Other characters are equally satisfying. I loved Mrs Smith (no relation to the male Smith, just another person in need of an alias) and all the hints and glimpses of a life very well-lived that she provides between puffs on her pipe of amberleaf. Her passion for and skills in the culinary arts are near supernatural (two-time winner of the Troon Municipal Bake-off, don’tcha know?), she’s remarkably perceptive and a force to be reckoned with. Smith himself is just as much fun. An assassin trying to go straight, his reactions sometimes get the better of him (don’t go making any sudden moves, ok?), but he’s hard-working and easy-going and generally pleasant to be around, although he does get injured quite a bit (through no fault of his own) over the course of the book. I loved the relationship between the two of them and how it changes over the course of the caravan journey to Salesh-by-the-Sea and then their setting up a hotel at the resort. Again, these are characters I’d happily read more about for no other reason than they’re incredibly likeable and funny.
“I never saw a man bleed the way you did and live.”
But I’m making it sound as though this is a tame stroll through a gently landscaped parkland, aren’t I? It’s not! From the get go Smith and company are attacked and ambushed at every bend, there are catastrophes a-plenty and screaming children (!!) and Smith says “something unprintable” several times. There’s romance in the face of prejudice, murder, the destruction of religiously significant sites, war, some spectacular food, another festival of questionable taste, and several Chosen Ones of various types.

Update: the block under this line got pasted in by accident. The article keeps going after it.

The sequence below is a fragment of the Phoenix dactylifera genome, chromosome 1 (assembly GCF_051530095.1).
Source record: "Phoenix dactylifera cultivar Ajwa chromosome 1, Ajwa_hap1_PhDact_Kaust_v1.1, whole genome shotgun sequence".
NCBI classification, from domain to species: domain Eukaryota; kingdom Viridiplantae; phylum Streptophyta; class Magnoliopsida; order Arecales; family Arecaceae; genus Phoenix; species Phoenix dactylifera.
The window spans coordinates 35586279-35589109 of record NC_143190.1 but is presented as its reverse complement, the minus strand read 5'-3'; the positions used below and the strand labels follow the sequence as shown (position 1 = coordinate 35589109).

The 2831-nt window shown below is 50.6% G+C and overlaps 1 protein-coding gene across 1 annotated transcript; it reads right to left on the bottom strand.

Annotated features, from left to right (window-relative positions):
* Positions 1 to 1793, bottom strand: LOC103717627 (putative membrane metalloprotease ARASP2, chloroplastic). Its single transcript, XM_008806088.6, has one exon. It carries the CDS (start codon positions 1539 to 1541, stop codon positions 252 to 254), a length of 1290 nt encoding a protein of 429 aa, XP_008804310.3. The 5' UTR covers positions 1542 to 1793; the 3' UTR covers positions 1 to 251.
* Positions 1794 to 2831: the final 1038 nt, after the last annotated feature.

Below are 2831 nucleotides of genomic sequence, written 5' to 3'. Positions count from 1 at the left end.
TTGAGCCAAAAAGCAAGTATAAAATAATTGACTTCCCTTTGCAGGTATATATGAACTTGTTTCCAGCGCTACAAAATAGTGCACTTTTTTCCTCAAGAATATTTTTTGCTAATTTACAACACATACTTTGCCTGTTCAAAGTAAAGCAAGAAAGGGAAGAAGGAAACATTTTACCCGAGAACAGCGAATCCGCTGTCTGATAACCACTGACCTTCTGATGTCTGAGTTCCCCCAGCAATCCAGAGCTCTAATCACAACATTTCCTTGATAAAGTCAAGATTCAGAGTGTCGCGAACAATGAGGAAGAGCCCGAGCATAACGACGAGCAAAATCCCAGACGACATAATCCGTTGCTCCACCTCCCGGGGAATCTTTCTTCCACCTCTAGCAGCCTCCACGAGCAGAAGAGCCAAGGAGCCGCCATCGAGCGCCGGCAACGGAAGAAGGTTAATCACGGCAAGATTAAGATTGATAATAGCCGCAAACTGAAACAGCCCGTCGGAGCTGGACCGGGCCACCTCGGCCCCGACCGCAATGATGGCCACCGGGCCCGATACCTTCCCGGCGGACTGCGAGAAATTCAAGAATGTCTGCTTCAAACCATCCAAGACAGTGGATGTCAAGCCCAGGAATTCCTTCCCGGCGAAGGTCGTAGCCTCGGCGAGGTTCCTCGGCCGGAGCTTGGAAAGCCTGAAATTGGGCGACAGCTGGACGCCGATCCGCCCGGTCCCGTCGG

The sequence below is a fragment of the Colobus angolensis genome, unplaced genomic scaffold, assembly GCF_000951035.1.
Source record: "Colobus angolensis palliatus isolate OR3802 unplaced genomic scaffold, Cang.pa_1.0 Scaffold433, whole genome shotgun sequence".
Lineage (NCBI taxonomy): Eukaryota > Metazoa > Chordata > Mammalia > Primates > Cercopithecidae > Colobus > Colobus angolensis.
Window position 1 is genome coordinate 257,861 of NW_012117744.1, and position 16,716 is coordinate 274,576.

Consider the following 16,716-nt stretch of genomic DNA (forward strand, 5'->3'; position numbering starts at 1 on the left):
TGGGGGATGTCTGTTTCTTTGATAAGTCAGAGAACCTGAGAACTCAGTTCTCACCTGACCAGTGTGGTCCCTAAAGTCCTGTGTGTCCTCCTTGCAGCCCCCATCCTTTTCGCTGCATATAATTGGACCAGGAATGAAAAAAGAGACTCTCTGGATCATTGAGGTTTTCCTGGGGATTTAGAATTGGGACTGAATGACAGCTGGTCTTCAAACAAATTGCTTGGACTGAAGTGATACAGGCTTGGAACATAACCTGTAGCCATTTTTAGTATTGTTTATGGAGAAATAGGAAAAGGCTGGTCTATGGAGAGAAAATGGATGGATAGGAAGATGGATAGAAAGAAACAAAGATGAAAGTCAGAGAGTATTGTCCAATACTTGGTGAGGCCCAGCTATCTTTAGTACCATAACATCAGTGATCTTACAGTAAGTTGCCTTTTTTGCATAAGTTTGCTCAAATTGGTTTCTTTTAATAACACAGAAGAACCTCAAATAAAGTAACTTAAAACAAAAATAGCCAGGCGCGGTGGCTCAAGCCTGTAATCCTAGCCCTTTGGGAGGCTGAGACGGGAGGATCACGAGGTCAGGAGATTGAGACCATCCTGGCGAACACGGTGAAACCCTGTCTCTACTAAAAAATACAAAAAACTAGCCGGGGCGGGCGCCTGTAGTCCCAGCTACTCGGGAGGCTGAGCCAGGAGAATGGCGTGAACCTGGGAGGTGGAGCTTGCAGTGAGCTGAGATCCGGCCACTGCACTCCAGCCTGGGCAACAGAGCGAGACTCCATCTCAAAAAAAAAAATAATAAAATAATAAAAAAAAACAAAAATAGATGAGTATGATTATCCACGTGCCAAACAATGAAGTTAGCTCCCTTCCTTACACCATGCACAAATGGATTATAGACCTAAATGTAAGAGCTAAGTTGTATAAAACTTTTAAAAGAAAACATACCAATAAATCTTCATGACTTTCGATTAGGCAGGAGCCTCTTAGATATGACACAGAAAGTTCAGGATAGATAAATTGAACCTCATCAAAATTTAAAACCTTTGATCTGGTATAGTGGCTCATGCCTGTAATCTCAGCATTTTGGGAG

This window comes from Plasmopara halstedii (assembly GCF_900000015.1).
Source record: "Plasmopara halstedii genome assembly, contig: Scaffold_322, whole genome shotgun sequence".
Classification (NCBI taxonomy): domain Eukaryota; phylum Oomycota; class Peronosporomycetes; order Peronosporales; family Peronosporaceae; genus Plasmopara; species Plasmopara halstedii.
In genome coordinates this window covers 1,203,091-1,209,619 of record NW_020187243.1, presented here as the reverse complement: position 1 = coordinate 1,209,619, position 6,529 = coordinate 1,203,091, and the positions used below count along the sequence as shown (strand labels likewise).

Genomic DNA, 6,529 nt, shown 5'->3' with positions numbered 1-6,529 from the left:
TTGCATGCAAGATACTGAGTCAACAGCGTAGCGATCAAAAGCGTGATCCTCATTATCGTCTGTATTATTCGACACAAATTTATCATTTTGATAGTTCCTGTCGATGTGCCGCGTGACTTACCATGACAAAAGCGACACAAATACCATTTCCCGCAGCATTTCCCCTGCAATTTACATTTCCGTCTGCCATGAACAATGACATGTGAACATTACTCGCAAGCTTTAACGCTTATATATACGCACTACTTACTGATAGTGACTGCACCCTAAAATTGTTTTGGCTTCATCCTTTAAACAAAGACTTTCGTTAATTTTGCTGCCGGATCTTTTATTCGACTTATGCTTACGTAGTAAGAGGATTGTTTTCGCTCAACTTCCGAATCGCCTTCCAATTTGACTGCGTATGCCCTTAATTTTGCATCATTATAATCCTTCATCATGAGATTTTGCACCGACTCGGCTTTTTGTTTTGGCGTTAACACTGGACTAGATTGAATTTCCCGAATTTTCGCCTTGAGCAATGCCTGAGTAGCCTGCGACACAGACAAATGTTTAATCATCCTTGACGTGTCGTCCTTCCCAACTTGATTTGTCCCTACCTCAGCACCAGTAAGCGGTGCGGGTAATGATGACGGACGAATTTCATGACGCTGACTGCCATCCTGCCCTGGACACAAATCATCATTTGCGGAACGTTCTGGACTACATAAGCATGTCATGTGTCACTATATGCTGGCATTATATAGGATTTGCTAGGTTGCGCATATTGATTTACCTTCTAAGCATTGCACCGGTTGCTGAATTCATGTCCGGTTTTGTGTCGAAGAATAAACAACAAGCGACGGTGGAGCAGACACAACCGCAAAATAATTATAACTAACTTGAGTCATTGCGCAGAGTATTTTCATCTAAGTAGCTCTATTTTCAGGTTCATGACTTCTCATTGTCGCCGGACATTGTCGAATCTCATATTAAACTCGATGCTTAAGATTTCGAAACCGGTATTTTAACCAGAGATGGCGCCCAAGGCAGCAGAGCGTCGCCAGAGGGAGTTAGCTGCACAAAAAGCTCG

All in all, this is the best kind of fantasy there is. It’s funny, but the world-building is still beautifully done. It’s got some really rather serious things to say, but most of the characters are charmingly distracting. It feels as familiar as a comfortable armchair, and yet Baker does things in her own way so that it’s not at all predictable. And it’s hopeful. Yes, the Children of the Sun are terrible, they don’t think about their environment, they don’t respect other cultures, and they’re not terribly bright (sound like anyone we know?), but there’s always hope. They learn, but slowly. They love and appreciate and care just like anyone else. And as Smith himself proves, they can change. Just because they’re good at destroying things, doesn’t mean they want to. And in Baker’s generous universe intention counts for a lot.
P.S. Forgot to mention – I lovelovelove that cover art by Tom Kidd. It’s like something I’d have picked up when I was a teenager just for the cover. The shade of green, the Living Saint and the Lord of Darkness on either side, the extravagant ship, the butterflies, the stars … I’d have been in raptures then. I’m in raptures now!